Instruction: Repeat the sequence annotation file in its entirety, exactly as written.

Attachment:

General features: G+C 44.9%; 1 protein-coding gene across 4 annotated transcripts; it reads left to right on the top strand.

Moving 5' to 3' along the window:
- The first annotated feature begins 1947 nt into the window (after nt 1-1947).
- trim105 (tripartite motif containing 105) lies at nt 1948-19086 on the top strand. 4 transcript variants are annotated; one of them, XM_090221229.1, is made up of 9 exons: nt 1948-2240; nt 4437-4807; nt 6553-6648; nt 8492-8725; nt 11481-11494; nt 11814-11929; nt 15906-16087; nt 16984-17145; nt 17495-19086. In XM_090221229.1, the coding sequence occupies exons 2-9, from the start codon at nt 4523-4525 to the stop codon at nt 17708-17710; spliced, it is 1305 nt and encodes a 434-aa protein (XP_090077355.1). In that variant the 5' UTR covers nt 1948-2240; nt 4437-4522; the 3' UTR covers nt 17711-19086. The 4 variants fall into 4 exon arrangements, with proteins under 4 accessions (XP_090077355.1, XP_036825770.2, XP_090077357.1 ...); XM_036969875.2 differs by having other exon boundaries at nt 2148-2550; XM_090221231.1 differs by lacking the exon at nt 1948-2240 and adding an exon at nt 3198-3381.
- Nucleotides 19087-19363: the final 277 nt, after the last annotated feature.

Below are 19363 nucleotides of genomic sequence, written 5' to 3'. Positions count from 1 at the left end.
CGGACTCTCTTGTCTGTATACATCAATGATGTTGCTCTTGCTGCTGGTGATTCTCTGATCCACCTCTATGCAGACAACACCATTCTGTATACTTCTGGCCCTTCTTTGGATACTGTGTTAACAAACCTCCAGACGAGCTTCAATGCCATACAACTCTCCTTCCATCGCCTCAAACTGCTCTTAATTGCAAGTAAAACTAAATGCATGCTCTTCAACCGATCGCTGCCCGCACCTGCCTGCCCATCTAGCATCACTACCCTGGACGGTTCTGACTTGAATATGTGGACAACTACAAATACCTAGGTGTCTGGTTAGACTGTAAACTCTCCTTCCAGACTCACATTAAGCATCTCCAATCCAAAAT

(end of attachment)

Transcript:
General features: G+C 44.9%; 1 protein-coding gene across 4 annotated transcripts; it reads left to right on the top strand.

Moving 5' to 3' along the window:
- The first annotated feature begins 1947 nt into the window (after nt 1-1947).
- trim105 (tripartite motif containing 105) lies at nt 1948-19086 on the top strand. 4 transcript variants are annotated; one of them, XM_090221229.1, is made up of 9 exons: nt 1948-2240; nt 4437-4807; nt 6553-6648; nt 8492-8725; nt 11481-11494; nt 11814-11929; nt 15906-16087; nt 16984-17145; nt 17495-19086. In XM_090221229.1, the coding sequence occupies exons 2-9, from the start codon at nt 4523-4525 to the stop codon at nt 17708-17710; spliced, it is 1305 nt and encodes a 434-aa protein (XP_090077355.1). In that variant the 5' UTR covers nt 1948-2240; nt 4437-4522; the 3' UTR covers nt 17711-19086. The 4 variants fall into 4 exon arrangements, with proteins under 4 accessions (XP_090077355.1, XP_036825770.2, XP_090077357.1 ...); XM_036969875.2 differs by having other exon boundaries at nt 2148-2550; XM_090221231.1 differs by lacking the exon at nt 1948-2240 and adding an exon at nt 3198-3381.
- Nucleotides 19087-19363: the final 277 nt, after the last annotated feature.

Below are 19363 nucleotides of genomic sequence, written 5' to 3'. Positions count from 1 at the left end.
CGGACTCTCTTGTCTGTATACATCAATGATGTTGCTCTTGCTGCTGGTGATTCTCTGATCCACCTCTATGCAGACAACACCATTCTGTATACTTCTGGCCCTTCTTTGGATACTGTGTTAACAAACCTCCAGACGAGCTTCAATGCCATACAACTCTCCTTCCATCGCCTCAAACTGCTCTTAATTGCAAGTAAAACTAAATGCATGCTCTTCAACCGATCGCTGCCCGCACCTGCCTGCCCATCTAGCATCACTACCCTGGACGGTTCTGACTTGAATATGTGGACAACTACAAATACCTAGGTGTCTGGTTAGACTGTAAACTCTCCTTCCAGACTCACATTAAGCATCTCCAATCCAAAAT